"I cut it."

First there was a collective gasp from the three other knitters at the table and then the Shop went eerily quiet. As I stared at the mess in my lap that is Karen's magnificent Lady Eleanor Entrelac wrap, I could feel all eyes upon me and they waited in silence.

I slowly raised my head and said to my dear friend,

"You did what?"

"She cut it!" Lauren gleefully shouted as she literally bounced in place. (Who knew Miss Lauren could be such a minx!)

The air was thick with anticipation and I said,

"Oh that explains why there are three loose strands of yarn here that are not attached at all to any recently knitted stitches."

"She cut it!" Lauren squealed with delight as she flitted past my chair. "She cut it, she cut it, she cut it!"

Karen crossed her arms, looked at me ferociously and said,

"Yeah, I cut it. I cut it. I lost my place, I started to rip and I couldn't figure out my mistake so I got mad and I cut it. So there, I cut it."

Just then her phone rang and I could hear her husband Chris, I mean Job, on the other end.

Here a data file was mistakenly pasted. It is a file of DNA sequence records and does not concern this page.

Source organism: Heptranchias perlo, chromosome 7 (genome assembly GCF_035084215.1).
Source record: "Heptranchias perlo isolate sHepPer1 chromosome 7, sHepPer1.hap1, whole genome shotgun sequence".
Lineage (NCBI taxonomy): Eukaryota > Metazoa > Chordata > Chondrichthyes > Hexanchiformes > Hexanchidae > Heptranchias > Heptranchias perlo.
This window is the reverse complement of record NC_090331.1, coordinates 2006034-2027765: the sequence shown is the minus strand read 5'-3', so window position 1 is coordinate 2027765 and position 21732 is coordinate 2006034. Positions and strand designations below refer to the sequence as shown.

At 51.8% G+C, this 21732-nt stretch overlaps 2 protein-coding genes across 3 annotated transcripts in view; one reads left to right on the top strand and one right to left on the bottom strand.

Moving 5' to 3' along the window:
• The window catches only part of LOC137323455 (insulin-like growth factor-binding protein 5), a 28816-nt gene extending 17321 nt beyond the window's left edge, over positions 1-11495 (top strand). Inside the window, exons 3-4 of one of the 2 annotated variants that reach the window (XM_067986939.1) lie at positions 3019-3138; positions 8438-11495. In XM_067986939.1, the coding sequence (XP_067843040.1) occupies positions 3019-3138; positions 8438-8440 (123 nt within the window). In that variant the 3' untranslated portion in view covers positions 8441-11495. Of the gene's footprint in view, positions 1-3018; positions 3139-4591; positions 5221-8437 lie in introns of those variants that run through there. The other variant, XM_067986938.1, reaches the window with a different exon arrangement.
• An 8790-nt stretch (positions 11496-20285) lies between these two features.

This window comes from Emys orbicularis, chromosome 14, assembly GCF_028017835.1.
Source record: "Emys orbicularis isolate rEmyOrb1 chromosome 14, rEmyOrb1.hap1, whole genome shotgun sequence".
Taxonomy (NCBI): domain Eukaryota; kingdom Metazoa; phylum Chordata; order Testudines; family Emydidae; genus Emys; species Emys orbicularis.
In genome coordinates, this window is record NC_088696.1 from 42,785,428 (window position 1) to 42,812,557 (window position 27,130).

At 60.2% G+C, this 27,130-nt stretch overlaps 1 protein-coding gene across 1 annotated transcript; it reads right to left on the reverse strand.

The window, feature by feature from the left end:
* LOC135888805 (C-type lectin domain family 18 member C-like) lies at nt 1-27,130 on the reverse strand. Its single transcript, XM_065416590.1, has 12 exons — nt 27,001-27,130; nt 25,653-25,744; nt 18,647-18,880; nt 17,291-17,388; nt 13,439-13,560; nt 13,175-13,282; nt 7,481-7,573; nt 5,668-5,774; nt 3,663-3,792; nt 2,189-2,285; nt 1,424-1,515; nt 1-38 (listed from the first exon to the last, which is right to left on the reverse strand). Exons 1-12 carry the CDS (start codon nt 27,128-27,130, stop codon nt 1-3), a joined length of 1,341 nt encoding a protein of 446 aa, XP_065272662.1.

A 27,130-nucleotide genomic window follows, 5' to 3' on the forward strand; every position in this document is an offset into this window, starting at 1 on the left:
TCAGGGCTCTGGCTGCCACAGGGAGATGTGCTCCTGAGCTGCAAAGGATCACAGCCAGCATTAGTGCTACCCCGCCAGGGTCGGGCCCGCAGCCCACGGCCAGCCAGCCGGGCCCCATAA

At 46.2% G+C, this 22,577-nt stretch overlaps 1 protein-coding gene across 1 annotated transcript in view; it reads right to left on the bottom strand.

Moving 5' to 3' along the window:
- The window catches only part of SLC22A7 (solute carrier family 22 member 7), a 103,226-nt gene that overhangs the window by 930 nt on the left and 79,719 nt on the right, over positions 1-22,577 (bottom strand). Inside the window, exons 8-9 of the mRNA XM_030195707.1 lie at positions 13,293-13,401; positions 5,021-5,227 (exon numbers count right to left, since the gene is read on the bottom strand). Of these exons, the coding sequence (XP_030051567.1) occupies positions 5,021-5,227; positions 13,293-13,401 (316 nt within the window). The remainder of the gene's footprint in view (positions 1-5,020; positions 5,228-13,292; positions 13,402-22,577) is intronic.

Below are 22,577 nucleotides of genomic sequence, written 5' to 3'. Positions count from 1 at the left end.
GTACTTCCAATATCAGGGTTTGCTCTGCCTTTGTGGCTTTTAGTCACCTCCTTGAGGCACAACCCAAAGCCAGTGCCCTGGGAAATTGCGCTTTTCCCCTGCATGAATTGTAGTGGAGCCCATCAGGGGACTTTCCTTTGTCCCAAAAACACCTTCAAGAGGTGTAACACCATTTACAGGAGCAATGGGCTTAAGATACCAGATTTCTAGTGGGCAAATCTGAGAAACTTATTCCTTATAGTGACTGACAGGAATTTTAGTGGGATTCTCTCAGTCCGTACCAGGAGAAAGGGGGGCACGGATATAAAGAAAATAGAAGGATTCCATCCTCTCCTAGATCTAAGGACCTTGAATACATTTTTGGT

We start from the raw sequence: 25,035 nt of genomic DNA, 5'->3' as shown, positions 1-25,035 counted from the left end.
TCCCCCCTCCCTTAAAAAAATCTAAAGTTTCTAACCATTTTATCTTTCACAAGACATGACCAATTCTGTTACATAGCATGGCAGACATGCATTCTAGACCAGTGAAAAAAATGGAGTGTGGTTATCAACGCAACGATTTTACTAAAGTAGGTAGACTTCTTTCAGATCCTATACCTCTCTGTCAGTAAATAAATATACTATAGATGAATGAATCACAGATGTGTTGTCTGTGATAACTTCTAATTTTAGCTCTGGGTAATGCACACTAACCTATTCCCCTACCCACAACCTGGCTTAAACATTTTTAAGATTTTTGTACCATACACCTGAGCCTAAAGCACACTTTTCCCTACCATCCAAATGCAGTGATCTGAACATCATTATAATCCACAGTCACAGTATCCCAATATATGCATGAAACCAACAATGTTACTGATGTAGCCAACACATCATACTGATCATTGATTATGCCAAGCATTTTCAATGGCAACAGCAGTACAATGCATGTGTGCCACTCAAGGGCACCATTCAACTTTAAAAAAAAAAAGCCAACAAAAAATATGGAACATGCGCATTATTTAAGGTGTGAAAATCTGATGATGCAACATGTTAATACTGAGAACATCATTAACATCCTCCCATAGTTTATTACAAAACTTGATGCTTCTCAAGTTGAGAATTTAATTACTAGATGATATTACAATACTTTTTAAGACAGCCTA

"I can't talk right now. I just finished telling Tricia that I cut it."

"You cut it?" I heard him say, "Even I know not to do that for heaven's sake. Oooh, baby are you in trouble. I'll talk to you later." Click.

I took a deep breath.

"You did more than cut it, sister. There are THREE loose strands of yarn here that are not attached to any recently knitted stitches. There's one attached to the square you're working on, but it's one row down. There's another strand about three rows down, and the third is attached to another, already worked square two rows down. At least all of the loose strands are on the same tier."

I started pulling. I say pulling because I had to pull the yarn through the stitches which is definitely not the same as ripping.

"I know you can fix it," she said defiantly, "that's why I stopped working on it and brought it to you. You can fix it; go ahead, fix it."

"Geez, where's the supplication?" I thought as I tried to figure out what in the hell she had done.

I pulled and I pulled, only dealing with the strand closest to the stitches on the needle and finally got it through enough stitches and rows that it was actually attached to live stitches. Then I could rip.

And rip I did. I had to rip back to at least to the squares that were on the left needle which I knew were complete. But I had to rip to the square and row that contained the last loose strand. This consisted of ripping three squares and unfortunately the right triangle (those triangles can be tricky).

At long last, the yarn was attached to the last square on the left needle and she could move forward, going left to right and back again.

The crowd cheered.

Karen said, "I knew you could do it."